The following is an exerpt from my book, “Recycling in Jazz Improvisation” which can be downloaded as a pdf iunder the “Shop” tab.

The core concept for this book started a while ago when I began teaching my younger trumpet students to practice major scales in what I call “scale fragments”.  I have found that this can be a more efficient means to work on major, diminished, whole-tone, and chromatic scales. By limiting your range you can focus on the finger patterns and not fatigue so quickly and thus, work in more repetitions.  Once these fragments are comfortable you can stack the fragments to achieve the complete scale in the range of a 9th. scale frag In essence, I was recycling my G major scale fragment by using it on top of my C major fragment to create an entire C major scale. By working in this way, the student can learn all twelve major scales by only really practicing them five notes at a time! The implications for this kind of practice are obvious when practicing symmetrical scales such as chromatic, whole-tone or diminished.

The first time I played a major scale over something other than its’ major chord was a revelation to me. By focusing on this bit of musical recycling I can now apply something I am comfortable with (major scales, pentatonics and arpeggios) to chords in such a way as to sound exotic and new.

I would like to take a moment here to address the fact that I am not suggesting that any of this is new information. I am proposing a different way of thinking about maximizing one’s practice time. Personally, the more I practice improvisation, the more I realize how much more there is to practice. This can be a very daunting realization and become frustrating and inhibit our desire to keep working on our craft. On the other hand, this fact that there will always be something more to learn is what keeps me intrigued with the art of jazz and continually in a “student’s” frame of mind.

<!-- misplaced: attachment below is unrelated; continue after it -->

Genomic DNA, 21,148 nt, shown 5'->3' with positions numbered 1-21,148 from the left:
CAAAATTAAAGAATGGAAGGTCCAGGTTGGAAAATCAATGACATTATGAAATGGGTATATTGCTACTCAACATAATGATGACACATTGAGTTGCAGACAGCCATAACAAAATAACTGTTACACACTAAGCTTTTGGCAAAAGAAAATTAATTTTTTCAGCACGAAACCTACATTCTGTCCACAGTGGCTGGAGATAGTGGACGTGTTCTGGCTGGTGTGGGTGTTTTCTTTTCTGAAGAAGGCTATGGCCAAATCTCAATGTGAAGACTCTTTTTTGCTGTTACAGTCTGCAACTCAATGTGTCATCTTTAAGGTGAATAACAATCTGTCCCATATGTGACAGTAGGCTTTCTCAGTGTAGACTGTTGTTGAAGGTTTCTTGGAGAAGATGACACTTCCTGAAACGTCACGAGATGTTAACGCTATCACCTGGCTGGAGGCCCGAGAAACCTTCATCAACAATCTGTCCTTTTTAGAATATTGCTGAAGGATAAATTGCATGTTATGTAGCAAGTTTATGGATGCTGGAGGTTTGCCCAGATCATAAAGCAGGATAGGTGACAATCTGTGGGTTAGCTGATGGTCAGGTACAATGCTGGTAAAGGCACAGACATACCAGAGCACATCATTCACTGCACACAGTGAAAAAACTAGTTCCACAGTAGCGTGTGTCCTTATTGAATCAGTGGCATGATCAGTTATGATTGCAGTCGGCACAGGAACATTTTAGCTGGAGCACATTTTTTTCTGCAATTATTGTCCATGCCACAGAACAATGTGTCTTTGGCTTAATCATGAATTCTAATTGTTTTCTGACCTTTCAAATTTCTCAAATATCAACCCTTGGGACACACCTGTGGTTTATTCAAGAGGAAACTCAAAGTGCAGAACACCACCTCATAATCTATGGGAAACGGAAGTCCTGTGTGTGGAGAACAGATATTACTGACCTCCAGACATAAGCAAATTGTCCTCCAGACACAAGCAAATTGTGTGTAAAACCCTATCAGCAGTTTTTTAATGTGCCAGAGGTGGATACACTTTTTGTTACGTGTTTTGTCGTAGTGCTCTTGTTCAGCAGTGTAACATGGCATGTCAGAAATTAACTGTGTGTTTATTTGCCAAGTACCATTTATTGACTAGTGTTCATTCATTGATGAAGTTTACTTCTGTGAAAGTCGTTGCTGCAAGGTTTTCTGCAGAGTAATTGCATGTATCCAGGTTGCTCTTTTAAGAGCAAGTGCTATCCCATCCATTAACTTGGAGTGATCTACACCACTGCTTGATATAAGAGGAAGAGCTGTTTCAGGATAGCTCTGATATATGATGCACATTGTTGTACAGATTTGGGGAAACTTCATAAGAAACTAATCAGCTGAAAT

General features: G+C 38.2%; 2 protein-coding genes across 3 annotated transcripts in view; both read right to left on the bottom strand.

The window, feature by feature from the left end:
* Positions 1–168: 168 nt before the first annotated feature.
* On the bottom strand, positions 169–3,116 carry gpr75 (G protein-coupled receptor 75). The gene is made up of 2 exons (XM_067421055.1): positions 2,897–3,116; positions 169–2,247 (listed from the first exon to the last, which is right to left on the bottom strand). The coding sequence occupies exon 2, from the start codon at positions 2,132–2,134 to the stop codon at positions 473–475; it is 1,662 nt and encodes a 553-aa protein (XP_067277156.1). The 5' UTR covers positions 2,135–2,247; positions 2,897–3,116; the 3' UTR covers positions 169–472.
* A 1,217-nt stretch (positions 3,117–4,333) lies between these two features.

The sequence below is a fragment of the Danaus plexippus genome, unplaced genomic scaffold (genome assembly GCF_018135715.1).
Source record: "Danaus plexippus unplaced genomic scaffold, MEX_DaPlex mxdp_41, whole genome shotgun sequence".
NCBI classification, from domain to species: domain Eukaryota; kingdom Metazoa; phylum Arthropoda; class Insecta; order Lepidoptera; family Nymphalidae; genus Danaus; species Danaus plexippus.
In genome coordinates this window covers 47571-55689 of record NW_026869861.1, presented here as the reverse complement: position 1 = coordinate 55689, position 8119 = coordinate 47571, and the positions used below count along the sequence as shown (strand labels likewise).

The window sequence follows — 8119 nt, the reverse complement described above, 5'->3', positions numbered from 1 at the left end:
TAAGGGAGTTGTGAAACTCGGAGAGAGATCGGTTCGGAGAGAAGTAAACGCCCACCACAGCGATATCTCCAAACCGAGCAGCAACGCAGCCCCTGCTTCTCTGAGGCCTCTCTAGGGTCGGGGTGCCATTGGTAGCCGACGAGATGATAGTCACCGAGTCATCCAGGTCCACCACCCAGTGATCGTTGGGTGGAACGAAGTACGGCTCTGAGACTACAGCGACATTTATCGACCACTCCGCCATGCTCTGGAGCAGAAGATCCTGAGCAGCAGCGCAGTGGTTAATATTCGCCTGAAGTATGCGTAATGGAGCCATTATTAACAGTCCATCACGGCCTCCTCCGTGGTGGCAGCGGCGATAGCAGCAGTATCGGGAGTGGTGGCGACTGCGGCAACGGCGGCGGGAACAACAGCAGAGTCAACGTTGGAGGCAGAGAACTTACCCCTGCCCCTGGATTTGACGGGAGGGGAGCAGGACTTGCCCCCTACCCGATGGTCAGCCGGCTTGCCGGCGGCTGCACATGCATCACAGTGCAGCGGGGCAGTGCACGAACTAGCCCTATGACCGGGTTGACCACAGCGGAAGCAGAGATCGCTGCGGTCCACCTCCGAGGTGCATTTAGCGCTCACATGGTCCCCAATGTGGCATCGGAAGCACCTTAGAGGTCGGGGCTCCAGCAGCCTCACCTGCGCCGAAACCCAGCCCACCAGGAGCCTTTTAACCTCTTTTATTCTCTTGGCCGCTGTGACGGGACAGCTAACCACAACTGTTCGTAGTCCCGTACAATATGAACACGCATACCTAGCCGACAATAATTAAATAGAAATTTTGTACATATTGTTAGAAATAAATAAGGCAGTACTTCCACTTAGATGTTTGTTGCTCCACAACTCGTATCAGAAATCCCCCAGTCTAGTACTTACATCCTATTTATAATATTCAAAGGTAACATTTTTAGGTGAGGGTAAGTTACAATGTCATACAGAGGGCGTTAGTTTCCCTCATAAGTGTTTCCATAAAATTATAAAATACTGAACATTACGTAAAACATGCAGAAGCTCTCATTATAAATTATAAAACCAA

Playing major arpeggios is not a new technique or theoretical concept.  Indeed, it is hopefully something we all are already somewhat familiar.  What I am suggesting is that recycling what we already know into new harmonic situations is maximizing the use of that musical information.  For example; we all hopefully also know our major scales. Try playing a major scale on the b2 of a half-diminished chord. (Play a C major scale over a B-7 (b5).

This covers all the color notes of the chord and you are playing a scale that is already comfortable. I am by no means saying this is the only approach to a half-diminished but it is a viable option that most musicians can apply right away. There are many analogies with learning improvisation and one is that all the scales we need to learn are like tools in a tool-kit. You don’t always know when you’ll need this particular tool but you will be glad you have it when you need it. So even if a player isn’t completely comfortable with a diminished whole-tone scale starting on B, or a D melodic minor ascending scale, or an A harmonic minor scale, or a G be-bop scale, I bet they know their C major scale. All of the scales I just mentioned happen to be great options for the B-7(b5).

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